We love creamy, buttery, nutty tasting avocados smeared on toast and mashed for guac. But there are more reasons to enjoy them. This Central American native is high in monounsaturated fat, which may help lower LDL (also known as “bad”) cholesterol. Avocados are also high in fiber, folate (important for cell reproduction), and potassium (key in cardiovascular health).
Juicy, sweet-tart raspberries, blueberries, strawberries, and blackberries rank among the most popular foods around. The compounds that create their beautiful red and blue colors are also the source of powerful phytochemicals that may help protect against cancer and cardiovascular disease. Berries contain lots of fiber, and strawberries are a great source of vitamin C.
Refreshing oranges, lemons, limes, and grapefruit taste like winter sunshine. They’re famously high in vitamin C, but their benefits don’t end there. Pink and red citrus varieties, including grapefruit, Cara Cara oranges, and blood oranges, contain vitamin A and a compound called lycopene; the latter may help protect against cancer, heart disease, and sun damage to the skin.
Earthy tasting, satisfying dried beans and lentils have sustained humankind for millennia. Low in fat but high in protein, B vitamins, iron, and folate, they also have plenty of fiber, which means they keep you feeling full long after you eat them.
“Put an egg on it” has become a cook’s shorthand for a fast meal, and for good reason. Sizzled, scrambled, or baked, the versatile egg provides high-quality protein in a handy little package. Eggs are an important source of vitamin B12, essential in forming healthy red blood cells and DNA. Eggs contain additional B vitamins and minerals, too, plus compounds that contribute to eye health.
Oil-rich fish like salmon, trout, and sablefish (aka black cod) are nutrition heavy-hitters. They’re the best dietary source of Omega-3 fatty acids, which are important for heart health and possibly a key player in controlling inflammation, mood swings, and eye disorders. The fish are also high in protein. But we love these oily fish most for their full flavor and silky texture.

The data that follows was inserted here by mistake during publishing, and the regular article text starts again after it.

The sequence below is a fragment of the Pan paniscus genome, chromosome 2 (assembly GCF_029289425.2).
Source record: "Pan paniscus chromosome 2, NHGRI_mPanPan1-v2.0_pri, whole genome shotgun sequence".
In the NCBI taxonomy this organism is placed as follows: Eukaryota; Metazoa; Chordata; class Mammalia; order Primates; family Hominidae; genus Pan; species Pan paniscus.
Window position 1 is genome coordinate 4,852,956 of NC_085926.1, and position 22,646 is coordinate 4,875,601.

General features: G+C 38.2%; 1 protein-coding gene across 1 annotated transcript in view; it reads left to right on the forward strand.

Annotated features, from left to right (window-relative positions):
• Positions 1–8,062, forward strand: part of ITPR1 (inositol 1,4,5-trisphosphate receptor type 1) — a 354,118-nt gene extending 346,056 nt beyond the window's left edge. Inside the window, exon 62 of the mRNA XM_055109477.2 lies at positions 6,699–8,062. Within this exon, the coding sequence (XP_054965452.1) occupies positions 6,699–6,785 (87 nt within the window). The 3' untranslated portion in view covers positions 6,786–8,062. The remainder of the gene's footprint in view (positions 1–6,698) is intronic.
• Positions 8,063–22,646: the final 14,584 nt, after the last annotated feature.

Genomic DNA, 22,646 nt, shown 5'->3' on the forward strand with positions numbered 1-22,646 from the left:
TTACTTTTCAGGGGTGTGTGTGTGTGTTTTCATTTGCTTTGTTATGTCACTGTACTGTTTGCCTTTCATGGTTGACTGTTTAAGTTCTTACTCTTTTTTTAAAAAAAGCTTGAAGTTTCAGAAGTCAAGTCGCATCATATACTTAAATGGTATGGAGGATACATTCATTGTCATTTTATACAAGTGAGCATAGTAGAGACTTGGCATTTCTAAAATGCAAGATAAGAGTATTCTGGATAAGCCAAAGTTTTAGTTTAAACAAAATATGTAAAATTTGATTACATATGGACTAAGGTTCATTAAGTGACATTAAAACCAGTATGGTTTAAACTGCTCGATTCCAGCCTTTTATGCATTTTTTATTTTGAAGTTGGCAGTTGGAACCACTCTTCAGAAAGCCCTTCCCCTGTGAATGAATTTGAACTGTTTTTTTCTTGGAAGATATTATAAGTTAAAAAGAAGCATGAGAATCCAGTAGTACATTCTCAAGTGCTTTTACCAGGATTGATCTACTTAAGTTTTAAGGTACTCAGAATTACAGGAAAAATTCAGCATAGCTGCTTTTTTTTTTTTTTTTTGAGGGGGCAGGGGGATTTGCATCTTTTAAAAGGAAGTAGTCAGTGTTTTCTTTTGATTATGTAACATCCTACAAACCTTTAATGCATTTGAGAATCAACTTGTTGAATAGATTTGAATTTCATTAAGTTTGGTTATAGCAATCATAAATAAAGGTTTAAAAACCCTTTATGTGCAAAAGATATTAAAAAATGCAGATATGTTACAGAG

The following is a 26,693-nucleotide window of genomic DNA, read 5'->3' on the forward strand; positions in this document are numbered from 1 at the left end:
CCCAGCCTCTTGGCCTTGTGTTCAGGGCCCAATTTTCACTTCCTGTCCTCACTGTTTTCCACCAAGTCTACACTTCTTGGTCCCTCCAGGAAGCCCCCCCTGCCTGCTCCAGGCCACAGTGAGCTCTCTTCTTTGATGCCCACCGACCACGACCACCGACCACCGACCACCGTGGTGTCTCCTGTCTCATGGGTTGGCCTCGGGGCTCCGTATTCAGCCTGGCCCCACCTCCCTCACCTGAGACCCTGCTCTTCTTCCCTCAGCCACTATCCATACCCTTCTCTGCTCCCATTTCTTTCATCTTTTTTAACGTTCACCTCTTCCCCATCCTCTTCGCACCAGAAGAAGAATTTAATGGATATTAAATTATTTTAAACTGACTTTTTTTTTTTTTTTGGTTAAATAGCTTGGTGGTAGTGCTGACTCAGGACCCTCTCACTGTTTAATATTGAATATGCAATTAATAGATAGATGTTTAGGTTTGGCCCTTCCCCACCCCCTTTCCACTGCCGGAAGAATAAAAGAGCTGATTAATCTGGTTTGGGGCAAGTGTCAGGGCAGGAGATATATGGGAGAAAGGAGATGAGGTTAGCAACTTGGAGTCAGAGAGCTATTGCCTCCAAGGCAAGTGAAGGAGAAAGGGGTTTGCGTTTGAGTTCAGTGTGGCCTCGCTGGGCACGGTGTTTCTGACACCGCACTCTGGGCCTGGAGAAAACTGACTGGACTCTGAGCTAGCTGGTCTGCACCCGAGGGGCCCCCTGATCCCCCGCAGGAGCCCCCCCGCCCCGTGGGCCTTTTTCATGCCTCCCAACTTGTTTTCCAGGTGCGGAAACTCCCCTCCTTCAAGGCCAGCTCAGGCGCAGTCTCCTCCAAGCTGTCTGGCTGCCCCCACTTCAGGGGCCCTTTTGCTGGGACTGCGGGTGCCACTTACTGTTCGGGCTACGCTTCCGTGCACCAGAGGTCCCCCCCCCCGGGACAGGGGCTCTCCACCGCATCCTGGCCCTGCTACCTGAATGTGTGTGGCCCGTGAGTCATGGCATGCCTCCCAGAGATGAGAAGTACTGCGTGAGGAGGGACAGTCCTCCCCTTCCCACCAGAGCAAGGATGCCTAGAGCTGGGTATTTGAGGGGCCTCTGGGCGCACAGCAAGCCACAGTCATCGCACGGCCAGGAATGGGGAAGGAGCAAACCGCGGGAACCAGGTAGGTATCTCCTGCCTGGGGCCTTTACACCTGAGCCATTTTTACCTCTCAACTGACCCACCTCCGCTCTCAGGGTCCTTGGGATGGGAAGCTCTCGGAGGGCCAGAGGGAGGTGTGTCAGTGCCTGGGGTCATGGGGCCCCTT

Just as the name promises, whole grains contain every part of the kernel, including the nutritious outer covering, or bran (the source of B vitamins, minerals, and fiber), and the inner germ (which provides vitamin E, polyunsaturated fat, and B vitamins). This incredibly versatile and varied group of foods contains everything from tiny amaranth that cooks up soft and porridge-like, to fluffy quinoa, to chewy jet-black wild rice.
In fall and winter, markets overflow with spinach, kale, chard, and more greens, promising vitality and a slew of vitamins in every leafy bunch. For starters, these nutritional giants are loaded with vitamins A and C, folic acid, and calcium. Then there’s vitamin K (important for blood clotting and healthy bones), and phytochemicals that help protect against heart disease and cancer, and encourage healthy eyes. On the eating end of the equation, cold weather turns leafy greens milder, sweeter, and so tasty you just might want seconds.
Butternut, kabocha, pumpkin—these are just a few of the many varieties of winter squash. They may look different, but they share a sweet flavor, versatility in the kitchen, and a host of powerful nutrients. Top of the good-for-you list is beta-carotene, a yellow-orange pigment with antioxidant and anti-inflammatory capabilities. Then there are vitamins C and E, potassium (helpful in preventing hypertension), several B vitamins, folate, iron, and fiber.
Flavor. Crunch. Rich satisfaction. These are great reasons to enjoy nuts and seeds by the handful and incorporated into recipes. More reasons: The fat in nuts and seeds is primarily monounsaturated, the kind that helps lower blood cholesterol. High in protein, they’re a go-to choice for vegetarian cooking. Nuts and seeds pack plenty of fiber, and almonds and hazelnuts are excellent sources of vitamin E.
In its pure, unsweetened form, creamy and deliciously tangy yogurt is a culinary star, livening up soups, marinades, salads, sauces, drinks, and desserts. Nutritionally it’s a great source of calcium, protein, B vitamins, and minerals. If you choose a kind that contains live cultures, the bacteria may promote healthy microflora in the gut and may enhance immunity.